Loft the plot?
More and more people can’t afford to move and are making the most of what they have, writes Annie Reid
AVVY homeowners are taking the renovation route to fight the economic downturn and using clever tricks to transform wasted space at minimum cost.
Archicentre’s Robert Caulfield says building approvals for new houses have already dropped 35 per cent from a year ago as people drop plans to sell.
‘‘The financial turmoil of 2009 will see more Australians stay put and spend more money on renovating their homes,’’ he says.
‘‘In the past year, Archicentre’s design service has reported a substantial rise in renovations.’’
Andrew Piva, from B.E. Architecture, says successful renovating is all in the design.
‘‘You can fit a lot on a tight site if you plan carefully,’’ he says. ‘‘You have to be mindful of getting what you can and people need to make sure, if they’re paying to build or do a renovation, that they can sell it down the track.’’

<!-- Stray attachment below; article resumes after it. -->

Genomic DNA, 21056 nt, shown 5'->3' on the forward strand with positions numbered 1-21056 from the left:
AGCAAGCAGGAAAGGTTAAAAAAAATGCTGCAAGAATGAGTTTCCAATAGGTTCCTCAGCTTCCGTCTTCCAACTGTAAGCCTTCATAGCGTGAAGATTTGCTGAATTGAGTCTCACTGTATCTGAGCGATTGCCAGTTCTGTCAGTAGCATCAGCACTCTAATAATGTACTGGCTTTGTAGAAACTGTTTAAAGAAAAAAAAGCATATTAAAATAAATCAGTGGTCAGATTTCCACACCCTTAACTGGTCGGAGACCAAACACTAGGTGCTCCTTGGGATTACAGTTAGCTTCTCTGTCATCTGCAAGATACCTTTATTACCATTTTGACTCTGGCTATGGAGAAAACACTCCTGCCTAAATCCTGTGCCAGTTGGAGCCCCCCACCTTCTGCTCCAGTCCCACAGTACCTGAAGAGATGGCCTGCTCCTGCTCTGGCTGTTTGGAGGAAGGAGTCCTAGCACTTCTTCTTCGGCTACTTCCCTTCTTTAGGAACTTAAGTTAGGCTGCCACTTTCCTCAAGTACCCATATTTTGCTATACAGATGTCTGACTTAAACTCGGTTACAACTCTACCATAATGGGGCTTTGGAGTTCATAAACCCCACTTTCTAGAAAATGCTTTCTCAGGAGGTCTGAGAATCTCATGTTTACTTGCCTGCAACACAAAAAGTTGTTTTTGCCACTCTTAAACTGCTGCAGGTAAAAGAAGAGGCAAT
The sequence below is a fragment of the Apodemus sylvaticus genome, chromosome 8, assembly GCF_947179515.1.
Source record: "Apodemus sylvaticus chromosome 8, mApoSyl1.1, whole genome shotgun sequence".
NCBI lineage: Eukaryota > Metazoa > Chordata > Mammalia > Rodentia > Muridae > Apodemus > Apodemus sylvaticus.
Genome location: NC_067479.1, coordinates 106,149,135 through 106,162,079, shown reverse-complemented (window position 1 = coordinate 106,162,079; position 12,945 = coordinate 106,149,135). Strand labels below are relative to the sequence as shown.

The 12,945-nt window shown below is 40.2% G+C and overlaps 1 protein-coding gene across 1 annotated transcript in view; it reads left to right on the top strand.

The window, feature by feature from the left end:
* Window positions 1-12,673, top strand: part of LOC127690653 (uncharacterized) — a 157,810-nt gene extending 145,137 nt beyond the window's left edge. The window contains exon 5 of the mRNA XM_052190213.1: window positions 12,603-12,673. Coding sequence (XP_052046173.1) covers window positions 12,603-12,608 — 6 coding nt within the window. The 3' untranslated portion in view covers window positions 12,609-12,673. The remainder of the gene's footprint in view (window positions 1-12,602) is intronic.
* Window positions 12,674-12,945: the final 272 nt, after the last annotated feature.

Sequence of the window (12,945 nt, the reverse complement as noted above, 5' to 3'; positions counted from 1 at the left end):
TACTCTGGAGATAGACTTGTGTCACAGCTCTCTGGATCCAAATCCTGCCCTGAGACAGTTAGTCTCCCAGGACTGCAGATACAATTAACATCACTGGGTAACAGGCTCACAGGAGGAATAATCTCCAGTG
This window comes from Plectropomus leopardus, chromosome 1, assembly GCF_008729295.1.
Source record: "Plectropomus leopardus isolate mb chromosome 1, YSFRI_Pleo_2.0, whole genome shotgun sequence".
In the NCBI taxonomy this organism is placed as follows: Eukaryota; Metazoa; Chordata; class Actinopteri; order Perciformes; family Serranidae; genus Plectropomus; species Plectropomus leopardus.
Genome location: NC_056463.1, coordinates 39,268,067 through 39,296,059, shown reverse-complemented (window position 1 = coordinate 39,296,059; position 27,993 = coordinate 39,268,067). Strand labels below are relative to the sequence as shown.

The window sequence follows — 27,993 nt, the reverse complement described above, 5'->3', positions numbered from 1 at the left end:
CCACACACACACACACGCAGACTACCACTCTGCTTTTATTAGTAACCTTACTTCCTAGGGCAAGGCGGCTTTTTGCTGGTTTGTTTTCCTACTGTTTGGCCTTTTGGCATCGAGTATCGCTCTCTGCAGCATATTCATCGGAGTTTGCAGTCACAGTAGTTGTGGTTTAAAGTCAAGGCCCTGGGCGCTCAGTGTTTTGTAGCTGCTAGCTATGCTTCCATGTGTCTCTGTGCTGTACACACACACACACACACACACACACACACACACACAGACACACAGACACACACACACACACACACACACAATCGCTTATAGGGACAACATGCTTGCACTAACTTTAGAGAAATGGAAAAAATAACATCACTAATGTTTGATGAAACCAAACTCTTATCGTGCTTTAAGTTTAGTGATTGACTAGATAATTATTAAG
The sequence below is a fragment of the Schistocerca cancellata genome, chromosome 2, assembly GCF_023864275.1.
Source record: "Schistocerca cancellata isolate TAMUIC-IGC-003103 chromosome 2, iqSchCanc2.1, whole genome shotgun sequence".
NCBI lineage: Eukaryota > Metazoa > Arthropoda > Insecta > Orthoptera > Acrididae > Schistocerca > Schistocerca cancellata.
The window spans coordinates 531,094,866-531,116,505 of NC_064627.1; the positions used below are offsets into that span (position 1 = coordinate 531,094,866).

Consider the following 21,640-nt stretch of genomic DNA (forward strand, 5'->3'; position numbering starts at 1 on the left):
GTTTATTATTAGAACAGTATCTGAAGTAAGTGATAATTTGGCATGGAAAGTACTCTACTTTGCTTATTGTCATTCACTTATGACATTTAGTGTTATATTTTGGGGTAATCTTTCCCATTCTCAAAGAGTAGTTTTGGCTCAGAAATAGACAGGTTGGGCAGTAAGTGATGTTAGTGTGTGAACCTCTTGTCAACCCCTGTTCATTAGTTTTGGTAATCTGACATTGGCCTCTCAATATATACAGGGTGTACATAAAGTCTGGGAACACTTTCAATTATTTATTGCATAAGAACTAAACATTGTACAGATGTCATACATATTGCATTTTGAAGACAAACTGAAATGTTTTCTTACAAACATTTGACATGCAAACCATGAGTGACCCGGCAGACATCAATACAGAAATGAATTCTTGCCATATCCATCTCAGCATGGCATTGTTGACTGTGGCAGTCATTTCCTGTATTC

Piva says people are going back to the ‘‘kitchen is the heart of the home’’ concept; giving up room in the open-plan living area and broadening the meals space to provide more mingling areas.
He also says correct furniture choices can affect the depth and size of a space.
In kitchens, it’s all about ‘‘hidden architecture’’. That means more drawers and fewer cupboards, with flush, self-closing doors with no handles, creating a seamless look.
Mere hanging space in the wardrobe is simply not good enough: now people want dressing room space, natural light, ‘‘his and hers’’ spaces, full-length mirrors and even separate shoe joinery.